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Cocktails, Caviar and Diapers Kindle Edition
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"Children of Blood and Bone"
Tomi Adeyemi conjures a stunning world of dark magic and danger in her West African-inspired fantasy debut. Learn more
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Living all over the world, especially in Paris seems to be the reason she got married and started producing children. Shortly thereafter she became unhappy with her marriage and philandering husband, yet wouldn't stand up to him or leave. There is a lot of complaining and 'why doesn't he love/want/need me' going on.
The author also seems to like very few women, there are many clearly nasty observations regarding her own sex. With men she is much gentler.
I don't think that this is a true picture of its time, or at least not for most women of that era. Maybe in that rarefied atmosphere of diplomatic corps.
All in all I wanted to like this book, but after 2/3 of it I started skimming through a lot, as it was scattered but not all that interesting.
This is a book about a woman waking up out of a very deep but beautiful sleep. The imagery is powerful as she allows you to see the world through her eyes.
On memorable "scene" (it truly was like a movie to me) was set in an apartment she had rented in a royal palace in Paris. She is throwing a party and Salvador Dali arrives and she graciously speaks to him in Spanish, his native language and he insults her children and dog! Her insight and comments are extraordinary. The people she knew and wrote about, equally amazing. The book is a work of art in the beauty of its narrative but that is merely a fascinating backdrop to the real and most extraordinary story that is being told.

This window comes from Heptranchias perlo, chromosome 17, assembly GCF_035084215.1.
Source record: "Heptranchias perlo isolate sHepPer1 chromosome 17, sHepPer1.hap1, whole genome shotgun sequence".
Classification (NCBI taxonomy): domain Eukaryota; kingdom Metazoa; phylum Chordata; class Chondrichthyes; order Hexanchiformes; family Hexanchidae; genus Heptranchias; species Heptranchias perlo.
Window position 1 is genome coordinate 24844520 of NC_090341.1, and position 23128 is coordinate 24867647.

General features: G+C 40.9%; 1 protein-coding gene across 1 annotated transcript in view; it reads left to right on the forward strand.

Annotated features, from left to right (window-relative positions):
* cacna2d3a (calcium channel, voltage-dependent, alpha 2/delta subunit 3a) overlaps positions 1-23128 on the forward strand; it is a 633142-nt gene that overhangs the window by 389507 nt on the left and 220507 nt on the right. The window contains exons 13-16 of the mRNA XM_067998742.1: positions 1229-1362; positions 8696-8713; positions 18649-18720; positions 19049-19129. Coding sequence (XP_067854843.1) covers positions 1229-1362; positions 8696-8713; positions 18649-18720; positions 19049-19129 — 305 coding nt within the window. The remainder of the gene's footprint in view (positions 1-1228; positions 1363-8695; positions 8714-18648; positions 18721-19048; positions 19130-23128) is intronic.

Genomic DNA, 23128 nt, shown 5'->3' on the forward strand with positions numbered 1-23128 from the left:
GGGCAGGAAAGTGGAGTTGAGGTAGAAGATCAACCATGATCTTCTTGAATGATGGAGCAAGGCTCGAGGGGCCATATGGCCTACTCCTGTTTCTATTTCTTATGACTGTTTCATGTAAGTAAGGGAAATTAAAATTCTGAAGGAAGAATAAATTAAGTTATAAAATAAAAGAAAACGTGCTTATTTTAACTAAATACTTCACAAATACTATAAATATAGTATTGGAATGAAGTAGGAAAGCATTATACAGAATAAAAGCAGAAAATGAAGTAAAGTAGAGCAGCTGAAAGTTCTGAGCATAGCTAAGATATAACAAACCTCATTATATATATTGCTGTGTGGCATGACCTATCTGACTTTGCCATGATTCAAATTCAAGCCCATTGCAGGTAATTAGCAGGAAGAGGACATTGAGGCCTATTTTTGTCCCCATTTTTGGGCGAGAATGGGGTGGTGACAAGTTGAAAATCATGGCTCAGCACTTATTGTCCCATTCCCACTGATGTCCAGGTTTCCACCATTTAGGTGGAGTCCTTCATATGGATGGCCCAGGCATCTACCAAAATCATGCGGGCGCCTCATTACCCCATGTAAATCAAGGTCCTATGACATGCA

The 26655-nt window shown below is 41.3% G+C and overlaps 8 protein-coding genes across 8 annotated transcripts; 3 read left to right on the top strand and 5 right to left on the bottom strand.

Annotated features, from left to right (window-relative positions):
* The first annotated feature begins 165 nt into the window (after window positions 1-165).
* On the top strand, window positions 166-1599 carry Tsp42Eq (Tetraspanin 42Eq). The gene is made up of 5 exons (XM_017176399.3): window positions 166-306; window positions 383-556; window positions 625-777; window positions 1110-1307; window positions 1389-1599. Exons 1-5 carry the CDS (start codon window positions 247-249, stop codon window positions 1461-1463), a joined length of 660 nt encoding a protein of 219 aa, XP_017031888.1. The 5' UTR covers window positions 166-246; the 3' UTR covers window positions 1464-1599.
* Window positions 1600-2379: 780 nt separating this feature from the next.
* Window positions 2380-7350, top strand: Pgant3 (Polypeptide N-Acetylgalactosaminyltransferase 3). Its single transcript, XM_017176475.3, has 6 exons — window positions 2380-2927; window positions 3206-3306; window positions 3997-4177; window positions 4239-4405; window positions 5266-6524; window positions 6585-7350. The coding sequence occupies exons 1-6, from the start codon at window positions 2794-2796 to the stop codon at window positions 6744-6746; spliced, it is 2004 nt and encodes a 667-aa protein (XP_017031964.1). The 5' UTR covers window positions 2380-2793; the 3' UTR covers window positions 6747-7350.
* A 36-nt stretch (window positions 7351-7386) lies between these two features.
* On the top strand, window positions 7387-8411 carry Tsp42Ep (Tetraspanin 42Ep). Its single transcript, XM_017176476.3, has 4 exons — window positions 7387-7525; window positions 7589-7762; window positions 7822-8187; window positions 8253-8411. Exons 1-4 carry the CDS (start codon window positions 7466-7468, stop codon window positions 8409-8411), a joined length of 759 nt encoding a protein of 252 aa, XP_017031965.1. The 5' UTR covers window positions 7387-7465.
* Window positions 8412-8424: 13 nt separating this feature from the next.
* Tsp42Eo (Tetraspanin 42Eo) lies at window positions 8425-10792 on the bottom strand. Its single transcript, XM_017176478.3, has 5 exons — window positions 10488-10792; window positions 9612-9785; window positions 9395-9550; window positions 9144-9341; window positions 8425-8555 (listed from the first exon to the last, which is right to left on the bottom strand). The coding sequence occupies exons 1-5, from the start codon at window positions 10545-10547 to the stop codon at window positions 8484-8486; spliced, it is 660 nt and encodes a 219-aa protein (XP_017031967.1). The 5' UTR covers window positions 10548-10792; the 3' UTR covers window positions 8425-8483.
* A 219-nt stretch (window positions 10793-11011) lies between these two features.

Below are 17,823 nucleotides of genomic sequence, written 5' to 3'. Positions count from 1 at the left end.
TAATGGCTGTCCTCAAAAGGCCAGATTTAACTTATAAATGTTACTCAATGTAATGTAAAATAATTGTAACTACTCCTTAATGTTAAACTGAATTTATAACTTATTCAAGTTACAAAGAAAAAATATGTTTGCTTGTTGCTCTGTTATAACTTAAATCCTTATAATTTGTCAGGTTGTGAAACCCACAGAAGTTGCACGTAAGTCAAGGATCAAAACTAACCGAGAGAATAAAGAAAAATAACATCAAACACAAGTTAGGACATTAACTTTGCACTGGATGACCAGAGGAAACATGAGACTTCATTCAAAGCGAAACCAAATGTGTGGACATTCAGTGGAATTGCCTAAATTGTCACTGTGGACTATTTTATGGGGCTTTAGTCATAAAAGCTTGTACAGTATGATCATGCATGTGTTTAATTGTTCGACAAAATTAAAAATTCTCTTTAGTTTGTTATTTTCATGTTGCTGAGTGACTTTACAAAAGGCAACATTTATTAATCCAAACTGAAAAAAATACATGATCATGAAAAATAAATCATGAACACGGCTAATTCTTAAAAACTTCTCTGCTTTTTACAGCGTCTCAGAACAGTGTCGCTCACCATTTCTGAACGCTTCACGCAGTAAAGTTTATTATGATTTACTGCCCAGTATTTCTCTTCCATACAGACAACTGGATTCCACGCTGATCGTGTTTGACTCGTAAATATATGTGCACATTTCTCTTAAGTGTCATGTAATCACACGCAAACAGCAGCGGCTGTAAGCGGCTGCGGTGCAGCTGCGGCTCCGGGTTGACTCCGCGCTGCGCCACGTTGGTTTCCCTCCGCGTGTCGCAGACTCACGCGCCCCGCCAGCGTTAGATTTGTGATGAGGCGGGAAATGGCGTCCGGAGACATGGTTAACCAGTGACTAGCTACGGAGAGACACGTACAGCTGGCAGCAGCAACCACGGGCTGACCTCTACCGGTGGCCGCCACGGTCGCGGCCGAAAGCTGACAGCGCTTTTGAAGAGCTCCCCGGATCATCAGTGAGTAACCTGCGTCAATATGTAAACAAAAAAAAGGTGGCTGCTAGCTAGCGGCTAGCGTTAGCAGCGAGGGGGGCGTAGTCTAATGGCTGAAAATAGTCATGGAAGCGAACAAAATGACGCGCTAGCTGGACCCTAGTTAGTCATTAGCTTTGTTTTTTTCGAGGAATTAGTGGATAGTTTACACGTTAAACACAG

Renee was no timid gal but a pistol of a woman. Witness how she handled the obstacles that kept popping up in her life; not insignificant obstacles.
Her encounter with Salvador Dali in Paris told of a woman committed to her children's well-being. A woman who took no guff sticking totally to her guns.
I found her easy to read yet full of fun plus adventure while at the same time insightful.
I am so pleased she wrote this; so pleased to have read it. She captured a slice of life that few get the luxury of inspecting.
A remarkable read! A remarkable lady!
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